Did I mention strong opinions?

That might be a bit of an understatement, and the reviewer is simply relaying Dave's thoughts, not his, so just be aware (and yes, the entire print run of Cerebus runs to 6,000 pages).

Thursday, November 18, 2004

Philosophical conumdrum found on a bag of microwavable popcorn

Instructions on the cellophane wrapper around a bag of microwavable popcorn:

[none listed]

Instructions on the bag of microwavable popcorn once the cellophane wrapper has been removed:


The philosophical question this brings to mind:

What the XXXX were they thinking when they printed this?

Friday, November 19, 2004

Calls from the Help(less) desk

[insert long and loud primal scream here]

[It's so long and loud you have to wonder how I am capable of sustaining it for so long with passin—

—oh sorry, I passed out there for a second.]

I just received a call from a gentleman who wishes to host his site with us. Dispite the fact that I am not in sales (and therefore have no real idea what we charge or even what we offer) and since he's not our customer yet (so I'm not supposed to answer technical questions) I was still on the phone for over half an hour with him, answering both sales like questions (“Well yes, you could get a dedicated server if you want”) and technical questions (“No no no, SQL is a database query language, MySQL is an implementation of SQL, like Oracle is an implementation of SQL”) and critiquing his site (“Well, the links are images so that increases the download time, especially to dial-up users”).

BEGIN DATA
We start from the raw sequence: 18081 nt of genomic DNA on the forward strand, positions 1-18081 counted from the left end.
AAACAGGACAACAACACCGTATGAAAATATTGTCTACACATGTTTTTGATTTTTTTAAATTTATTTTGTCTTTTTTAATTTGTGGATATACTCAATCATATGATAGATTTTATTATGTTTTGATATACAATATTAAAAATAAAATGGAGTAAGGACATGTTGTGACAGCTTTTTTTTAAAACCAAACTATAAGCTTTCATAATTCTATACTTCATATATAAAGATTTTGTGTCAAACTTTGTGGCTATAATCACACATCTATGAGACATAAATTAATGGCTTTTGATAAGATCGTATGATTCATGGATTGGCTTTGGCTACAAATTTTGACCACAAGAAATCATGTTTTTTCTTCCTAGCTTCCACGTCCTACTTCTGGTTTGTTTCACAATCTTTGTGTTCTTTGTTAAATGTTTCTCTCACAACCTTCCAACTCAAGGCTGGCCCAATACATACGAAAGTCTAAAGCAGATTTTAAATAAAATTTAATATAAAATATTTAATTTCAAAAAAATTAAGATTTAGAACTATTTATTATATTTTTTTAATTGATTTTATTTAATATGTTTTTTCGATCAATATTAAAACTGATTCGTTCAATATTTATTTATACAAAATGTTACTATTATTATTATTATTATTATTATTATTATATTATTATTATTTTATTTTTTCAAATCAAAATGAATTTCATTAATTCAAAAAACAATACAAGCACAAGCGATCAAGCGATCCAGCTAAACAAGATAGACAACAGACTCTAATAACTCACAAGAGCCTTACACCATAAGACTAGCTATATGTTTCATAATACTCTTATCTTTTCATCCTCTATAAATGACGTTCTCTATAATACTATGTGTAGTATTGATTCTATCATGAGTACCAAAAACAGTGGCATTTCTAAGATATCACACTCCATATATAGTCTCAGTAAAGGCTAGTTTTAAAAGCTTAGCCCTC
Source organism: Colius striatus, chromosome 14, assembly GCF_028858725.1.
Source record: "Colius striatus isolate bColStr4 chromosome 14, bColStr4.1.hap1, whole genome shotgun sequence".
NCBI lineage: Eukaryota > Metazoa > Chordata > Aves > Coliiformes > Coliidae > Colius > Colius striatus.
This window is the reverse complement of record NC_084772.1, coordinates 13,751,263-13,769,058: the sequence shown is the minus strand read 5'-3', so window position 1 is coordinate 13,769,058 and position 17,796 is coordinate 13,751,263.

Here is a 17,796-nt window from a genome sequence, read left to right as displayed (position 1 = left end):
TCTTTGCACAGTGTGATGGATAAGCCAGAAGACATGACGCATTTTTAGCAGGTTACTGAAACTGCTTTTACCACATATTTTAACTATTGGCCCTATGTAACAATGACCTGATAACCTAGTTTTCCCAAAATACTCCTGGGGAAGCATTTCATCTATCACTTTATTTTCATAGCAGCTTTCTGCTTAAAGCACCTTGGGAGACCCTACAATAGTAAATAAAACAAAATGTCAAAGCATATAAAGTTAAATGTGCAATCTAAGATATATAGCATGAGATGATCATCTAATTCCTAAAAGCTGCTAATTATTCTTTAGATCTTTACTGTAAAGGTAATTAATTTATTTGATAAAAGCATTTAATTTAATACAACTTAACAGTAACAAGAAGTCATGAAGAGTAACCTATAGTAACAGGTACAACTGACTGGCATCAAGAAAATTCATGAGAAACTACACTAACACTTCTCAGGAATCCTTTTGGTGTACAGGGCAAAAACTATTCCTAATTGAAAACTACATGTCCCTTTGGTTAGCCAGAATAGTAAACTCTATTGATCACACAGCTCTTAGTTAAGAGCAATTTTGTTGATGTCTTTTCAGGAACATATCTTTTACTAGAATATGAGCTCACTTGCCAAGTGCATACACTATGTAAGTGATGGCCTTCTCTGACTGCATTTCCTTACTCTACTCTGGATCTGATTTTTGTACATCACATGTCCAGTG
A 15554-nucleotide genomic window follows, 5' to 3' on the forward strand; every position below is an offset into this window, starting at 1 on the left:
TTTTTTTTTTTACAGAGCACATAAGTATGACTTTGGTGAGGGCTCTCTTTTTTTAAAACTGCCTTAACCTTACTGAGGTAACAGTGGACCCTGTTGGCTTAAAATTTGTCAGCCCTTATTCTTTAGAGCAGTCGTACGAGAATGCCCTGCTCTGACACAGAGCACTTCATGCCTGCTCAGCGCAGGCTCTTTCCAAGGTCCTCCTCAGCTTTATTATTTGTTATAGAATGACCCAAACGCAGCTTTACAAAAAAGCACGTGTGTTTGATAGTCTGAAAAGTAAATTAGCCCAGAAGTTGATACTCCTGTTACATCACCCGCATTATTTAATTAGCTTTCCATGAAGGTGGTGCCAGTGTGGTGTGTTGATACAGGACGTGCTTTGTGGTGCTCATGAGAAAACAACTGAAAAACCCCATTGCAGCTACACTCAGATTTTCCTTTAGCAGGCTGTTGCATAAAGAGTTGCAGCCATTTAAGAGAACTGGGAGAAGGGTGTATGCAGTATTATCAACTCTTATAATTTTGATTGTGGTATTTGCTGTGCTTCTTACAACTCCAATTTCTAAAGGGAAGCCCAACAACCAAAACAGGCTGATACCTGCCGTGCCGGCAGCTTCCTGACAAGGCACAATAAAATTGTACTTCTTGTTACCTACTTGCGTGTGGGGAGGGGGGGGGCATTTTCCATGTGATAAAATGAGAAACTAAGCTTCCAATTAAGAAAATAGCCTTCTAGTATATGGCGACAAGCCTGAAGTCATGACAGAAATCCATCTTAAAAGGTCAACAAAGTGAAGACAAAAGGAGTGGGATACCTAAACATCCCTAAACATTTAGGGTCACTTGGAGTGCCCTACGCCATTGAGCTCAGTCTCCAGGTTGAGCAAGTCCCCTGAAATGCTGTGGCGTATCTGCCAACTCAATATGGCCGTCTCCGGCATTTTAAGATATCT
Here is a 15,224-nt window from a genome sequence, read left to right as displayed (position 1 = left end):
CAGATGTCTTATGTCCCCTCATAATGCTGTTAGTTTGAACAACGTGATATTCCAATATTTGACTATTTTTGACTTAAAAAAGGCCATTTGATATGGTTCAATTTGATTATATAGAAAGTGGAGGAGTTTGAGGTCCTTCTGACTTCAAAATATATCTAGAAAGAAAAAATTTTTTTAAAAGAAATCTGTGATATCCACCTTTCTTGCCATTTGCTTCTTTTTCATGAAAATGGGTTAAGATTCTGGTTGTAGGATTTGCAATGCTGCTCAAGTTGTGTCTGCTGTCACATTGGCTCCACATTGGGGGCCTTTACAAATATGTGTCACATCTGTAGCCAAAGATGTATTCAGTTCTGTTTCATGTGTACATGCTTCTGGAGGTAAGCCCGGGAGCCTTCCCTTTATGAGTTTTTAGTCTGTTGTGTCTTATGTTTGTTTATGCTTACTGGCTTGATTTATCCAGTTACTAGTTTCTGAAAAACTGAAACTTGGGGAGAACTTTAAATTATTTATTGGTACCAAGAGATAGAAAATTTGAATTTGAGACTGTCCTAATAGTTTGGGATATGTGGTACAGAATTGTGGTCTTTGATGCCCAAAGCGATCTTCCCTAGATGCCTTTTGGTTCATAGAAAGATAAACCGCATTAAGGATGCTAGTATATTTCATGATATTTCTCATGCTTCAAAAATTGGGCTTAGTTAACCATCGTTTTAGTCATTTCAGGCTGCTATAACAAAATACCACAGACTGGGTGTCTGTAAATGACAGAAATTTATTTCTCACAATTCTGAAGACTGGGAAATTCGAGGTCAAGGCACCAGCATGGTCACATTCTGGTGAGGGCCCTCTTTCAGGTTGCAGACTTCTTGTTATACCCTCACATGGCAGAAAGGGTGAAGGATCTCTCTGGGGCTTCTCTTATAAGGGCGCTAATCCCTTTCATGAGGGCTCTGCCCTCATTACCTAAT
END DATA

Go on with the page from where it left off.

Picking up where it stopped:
HELP I hastily wrote to my fellow cow-orker.

Get name & number and have C call them, my fellow cow-orker wrote back.

Took another fifteen minutes to get him off the phone.

It's not that the questions where stupid (well, frankly, they were; some didn't even make sense) but that the gentleman had no concept of how database driven sites work (and I suspect, he has no idea how websites work, or even how computers work, but then again, I'm applying my knowledge of how computers work against his knowledge and there's just no comparison—much like his knowledge of commercial real estate doesn't compare to mine). It's frustrating trying to explain the difference between SQL and MySQL and that no, SQL and ASP are not the same thing, much less compatible, but that you can embed SQL within ASP (and you are either going “Of course!” or “What is this gibberish?”—sigh) while at the same time trying to get him off the phone without seeming rude and potentially loosing a sale (since without customers, there is no job—sucks but that's “Reality 101” as Dad would say).